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Hi I am working on a simple desktop application, it needs to handle some operations like loading a webpage which may block the main thread, so i moved the code to a background worker.

My problem is there is a heavy class named UCSProject, which contains many string and List fields, i need to pass an instance of this class to the background worker, since the class is a bit heavy, i would like to reduce the number of duplicate instances by using the global variable directly, instead of passing it as an argument to the background worker.

To make it short, I just want to know is it safe to access global variables from a background worker thread in C#

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It sounds like (perhaps) your UCSProject class should be broken down somehow, without having a great insight into the contents of it etc, perhaps some refactoring would be more beneficial? It sounds to me, like the wrong questions, maybe. –  Dave Dec 23 '10 at 8:40
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5 Answers 5

up vote 4 down vote accepted

It is safe unless until both your threads(background & normal) not modifying the object.

If you want your object to be modified by each other, use Lock

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I don't have the intention to change any values in the class, Thank you very much –  Vamsi Krishna Dec 23 '10 at 8:56
Am glad it helped.. :) –  RameshVel Dec 23 '10 at 8:57
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By your question I suspect that you do not understand how variables to classes work. You do not need a global variable to only have one copy of your object. All variables will point on exactly the same object unless you Clone it or create a new one with the old one as prototype.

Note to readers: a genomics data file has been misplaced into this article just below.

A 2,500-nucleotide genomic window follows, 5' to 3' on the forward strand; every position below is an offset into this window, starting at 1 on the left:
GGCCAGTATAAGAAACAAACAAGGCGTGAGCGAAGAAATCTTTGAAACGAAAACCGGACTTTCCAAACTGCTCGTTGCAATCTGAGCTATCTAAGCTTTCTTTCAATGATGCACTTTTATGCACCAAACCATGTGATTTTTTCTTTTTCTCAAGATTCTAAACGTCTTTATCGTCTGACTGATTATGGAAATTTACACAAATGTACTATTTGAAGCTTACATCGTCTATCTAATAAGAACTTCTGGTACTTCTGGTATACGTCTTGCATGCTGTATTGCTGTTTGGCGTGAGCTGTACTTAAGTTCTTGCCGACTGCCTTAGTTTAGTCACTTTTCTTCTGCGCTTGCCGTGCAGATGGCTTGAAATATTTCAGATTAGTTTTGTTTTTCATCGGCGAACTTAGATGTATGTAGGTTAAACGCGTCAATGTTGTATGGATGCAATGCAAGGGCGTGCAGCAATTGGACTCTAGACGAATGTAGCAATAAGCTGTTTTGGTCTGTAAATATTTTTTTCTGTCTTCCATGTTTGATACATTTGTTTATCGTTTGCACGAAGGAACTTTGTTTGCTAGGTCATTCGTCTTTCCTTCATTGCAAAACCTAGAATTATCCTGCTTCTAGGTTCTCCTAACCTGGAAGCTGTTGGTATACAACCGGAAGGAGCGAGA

A global variable will in other words change nothing unless you explicitly create new copies as described in the previous paragraph.

I do also wonder how heavy your class can be if you think that the performance would be hurt by creating copies of it? How many mb do it weight?


This article series describes in great detail what the heap and stack is: http://www.c-sharpcorner.com/uploadfile/rmcochran/csharp_memory01122006130034pm/csharp_memory.aspx

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I can't give an exact number on the weight because, it contains a few List<string> fields whose values are assigned based on the user input, which may run into a few KB, but it won't be anything sort of in the MB range. Even if it is in bits, i don't think duplicate values are advisable in a application –  Vamsi Krishna Dec 23 '10 at 8:52
Nothing will be duplicated as long as you just pass the variable as method argument or do assignments like UCSProject proj = originalProjVar; –  jgauffin Dec 23 '10 at 9:07
Forgive my ignorance, but doesn't the reference types require some holding value (like some pointer or something) to reference to them.I mean if we pass a reference type as an argument, it got to send something at least the reference, which is a duplicate –  Vamsi Krishna Dec 23 '10 at 10:11
There will of course be multiple references (let's say pointers). But the same object will be changed and multiple pointers to not affect performance. –  jgauffin Dec 23 '10 at 10:28
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It is safe, but you have to synchronize access to the variables, e.g. by using the lock statement.

See "lock Statement" in the MSDN library.

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No, it is not, unless you're locking it with lock(object) { } whenever you use any of its data fields.

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Thank you very much –  Vamsi Krishna Dec 23 '10 at 8:53
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If you're not modifying any of the strings or variables then you don't need to lock.

I'd also consider making this a static class if the data is shared across the whole application -- then you won't need to pass an instance.

If you need modify or update the data -- use Lock.

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